• Weak oppose on the basis "if it ain't broke don't fix it". A quick search of Google books here shows upper case "Period" in the majority (and one entry even shows "spring and autumn Period"). If the move goes ahead then technically by extension "Dynasty" should be in lower case too and somehow "Qing dynasty" doesn't look right.► Philg88 ◄ Star.pngtalk 07:21, 19 May 2012 (UTC)
    • I suggest checking out the ngram links I provided, they are a much more accurate way of using gbooks. Regarding the Qing (D/d)ynasty, you may be interested to know that the Egyptian dynasty articles have recently been downcased. Jenks24 (talk) 16:38, 19 May 2012 (UTC)
      • I agree in general terms, Jenks. But see how ngram evidence like Warring States Period was,Warring States period was does an even better job of discriminating, because it excludes more title-case occurrences. Such capitalisation (in headings and the like) is irrelevant here, and indeed misleading. NoeticaTea? 01:05, 20 May 2012 (UTC)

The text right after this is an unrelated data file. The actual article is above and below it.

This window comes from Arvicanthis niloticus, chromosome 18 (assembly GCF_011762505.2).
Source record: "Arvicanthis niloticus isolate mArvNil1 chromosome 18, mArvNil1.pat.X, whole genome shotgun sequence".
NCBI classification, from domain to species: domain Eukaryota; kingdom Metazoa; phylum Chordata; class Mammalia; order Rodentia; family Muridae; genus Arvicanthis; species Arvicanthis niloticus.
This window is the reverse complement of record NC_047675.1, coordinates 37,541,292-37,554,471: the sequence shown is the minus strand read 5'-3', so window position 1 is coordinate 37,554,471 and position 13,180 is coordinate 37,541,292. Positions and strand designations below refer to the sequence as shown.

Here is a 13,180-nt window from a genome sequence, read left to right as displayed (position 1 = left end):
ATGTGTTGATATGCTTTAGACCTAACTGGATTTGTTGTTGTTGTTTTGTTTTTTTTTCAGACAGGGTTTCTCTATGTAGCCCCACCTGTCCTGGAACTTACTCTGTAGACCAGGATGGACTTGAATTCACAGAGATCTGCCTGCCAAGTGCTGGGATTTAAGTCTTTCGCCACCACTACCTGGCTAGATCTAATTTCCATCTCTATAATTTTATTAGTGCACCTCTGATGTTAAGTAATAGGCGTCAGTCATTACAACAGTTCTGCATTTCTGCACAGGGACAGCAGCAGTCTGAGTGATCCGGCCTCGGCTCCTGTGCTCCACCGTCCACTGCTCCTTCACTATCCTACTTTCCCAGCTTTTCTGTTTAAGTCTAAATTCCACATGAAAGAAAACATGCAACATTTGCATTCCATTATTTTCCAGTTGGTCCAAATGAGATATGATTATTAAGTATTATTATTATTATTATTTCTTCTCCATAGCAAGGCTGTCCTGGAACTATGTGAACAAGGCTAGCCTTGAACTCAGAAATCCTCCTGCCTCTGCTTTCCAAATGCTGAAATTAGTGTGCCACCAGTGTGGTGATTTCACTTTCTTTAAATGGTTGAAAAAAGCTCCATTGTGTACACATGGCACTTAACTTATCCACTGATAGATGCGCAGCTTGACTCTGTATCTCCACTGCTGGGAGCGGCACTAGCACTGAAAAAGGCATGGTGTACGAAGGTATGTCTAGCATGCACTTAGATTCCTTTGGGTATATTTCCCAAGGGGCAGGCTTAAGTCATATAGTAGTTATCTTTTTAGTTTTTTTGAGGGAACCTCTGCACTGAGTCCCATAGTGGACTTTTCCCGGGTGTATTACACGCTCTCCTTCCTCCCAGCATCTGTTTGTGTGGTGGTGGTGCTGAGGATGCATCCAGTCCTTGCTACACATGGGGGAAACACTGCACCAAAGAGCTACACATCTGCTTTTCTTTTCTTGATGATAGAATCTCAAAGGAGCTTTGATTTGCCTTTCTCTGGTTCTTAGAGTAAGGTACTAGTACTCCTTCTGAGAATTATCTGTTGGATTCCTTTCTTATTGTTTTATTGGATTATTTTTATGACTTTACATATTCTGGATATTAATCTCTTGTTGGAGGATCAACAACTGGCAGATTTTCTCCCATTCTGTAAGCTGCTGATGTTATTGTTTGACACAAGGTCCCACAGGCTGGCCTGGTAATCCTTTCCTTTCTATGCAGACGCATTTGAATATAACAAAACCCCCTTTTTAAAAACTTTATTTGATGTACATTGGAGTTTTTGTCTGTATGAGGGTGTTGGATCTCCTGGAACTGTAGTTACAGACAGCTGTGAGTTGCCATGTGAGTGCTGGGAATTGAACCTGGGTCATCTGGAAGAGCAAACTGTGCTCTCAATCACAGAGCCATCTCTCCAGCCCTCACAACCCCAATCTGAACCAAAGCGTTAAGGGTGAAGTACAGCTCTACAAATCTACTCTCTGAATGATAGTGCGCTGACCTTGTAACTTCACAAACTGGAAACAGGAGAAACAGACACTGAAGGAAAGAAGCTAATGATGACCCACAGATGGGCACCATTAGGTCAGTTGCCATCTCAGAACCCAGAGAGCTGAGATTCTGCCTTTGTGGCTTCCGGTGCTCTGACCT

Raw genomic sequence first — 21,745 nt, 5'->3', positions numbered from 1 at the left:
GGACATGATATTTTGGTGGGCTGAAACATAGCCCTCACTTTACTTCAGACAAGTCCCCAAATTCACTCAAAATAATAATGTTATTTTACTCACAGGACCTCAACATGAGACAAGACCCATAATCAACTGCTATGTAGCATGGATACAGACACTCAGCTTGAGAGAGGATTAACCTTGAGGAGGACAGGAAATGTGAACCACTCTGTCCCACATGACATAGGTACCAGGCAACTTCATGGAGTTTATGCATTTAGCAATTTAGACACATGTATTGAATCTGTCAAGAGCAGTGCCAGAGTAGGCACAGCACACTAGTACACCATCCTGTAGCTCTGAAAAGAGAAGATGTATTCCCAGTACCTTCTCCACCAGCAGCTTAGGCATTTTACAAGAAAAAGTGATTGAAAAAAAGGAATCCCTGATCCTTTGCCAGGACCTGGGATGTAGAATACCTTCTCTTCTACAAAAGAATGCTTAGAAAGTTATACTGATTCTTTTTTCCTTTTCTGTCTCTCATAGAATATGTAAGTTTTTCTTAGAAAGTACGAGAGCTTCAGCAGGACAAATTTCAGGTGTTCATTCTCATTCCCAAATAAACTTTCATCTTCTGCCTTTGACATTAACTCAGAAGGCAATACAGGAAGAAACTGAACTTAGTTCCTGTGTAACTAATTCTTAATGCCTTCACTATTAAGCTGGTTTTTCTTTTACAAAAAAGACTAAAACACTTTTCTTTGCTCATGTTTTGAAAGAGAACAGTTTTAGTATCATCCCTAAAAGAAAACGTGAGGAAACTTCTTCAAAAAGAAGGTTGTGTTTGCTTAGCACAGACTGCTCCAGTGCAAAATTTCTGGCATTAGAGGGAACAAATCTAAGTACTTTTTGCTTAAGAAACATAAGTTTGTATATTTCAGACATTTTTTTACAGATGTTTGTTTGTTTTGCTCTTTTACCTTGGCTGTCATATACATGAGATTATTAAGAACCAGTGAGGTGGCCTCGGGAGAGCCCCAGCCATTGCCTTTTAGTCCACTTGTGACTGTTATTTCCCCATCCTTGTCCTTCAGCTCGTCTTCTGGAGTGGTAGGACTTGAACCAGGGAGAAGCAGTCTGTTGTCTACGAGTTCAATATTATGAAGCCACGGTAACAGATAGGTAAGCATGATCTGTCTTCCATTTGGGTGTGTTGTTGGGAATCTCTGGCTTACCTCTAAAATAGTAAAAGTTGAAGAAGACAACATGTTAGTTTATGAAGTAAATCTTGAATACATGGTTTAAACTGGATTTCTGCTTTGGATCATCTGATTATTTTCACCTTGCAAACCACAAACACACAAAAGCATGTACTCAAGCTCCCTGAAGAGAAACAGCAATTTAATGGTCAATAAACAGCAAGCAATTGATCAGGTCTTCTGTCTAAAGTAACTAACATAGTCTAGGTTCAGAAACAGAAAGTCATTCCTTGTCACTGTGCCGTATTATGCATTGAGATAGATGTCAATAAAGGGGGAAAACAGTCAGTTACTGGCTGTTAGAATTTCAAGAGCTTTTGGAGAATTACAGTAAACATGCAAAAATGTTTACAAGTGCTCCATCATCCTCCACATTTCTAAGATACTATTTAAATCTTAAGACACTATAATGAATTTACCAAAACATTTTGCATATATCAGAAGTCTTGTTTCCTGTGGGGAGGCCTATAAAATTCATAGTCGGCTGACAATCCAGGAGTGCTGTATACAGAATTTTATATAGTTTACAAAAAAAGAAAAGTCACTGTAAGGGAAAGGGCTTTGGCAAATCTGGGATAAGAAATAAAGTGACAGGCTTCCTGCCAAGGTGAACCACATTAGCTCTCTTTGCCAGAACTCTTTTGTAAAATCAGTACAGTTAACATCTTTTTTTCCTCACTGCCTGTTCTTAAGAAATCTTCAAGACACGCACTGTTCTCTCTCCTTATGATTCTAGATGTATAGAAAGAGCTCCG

• Oh yes, I fully agree that your ngram is even more useful. Jenks24 (talk) 15:02, 20 May 2012 (UTC)
      • Note also that some books capitalize most words in section titles, but use lower case in the text. Actually the Egyptian dynasties were recently upcased based on usage in that field, but lower case is more common in histories of China. Kanguole 16:49, 19 May 2012 (UTC)
          • Huh, thanks for catching that, Kanguole. I must have misremembered. Jenks24 (talk) 15:02, 20 May 2012 (UTC)
        • Yes, the lower-case preference is much more common in the particular instance of "dynasty" in the Chinese field. This has come up before. I sympathize with the opposition because I personally find "Dynasty" to be much more natural based on English's proper noun rules, but the sources are pretty clear on this one.  White Whirlwind  咨  22:12, 19 May 2012 (UTC)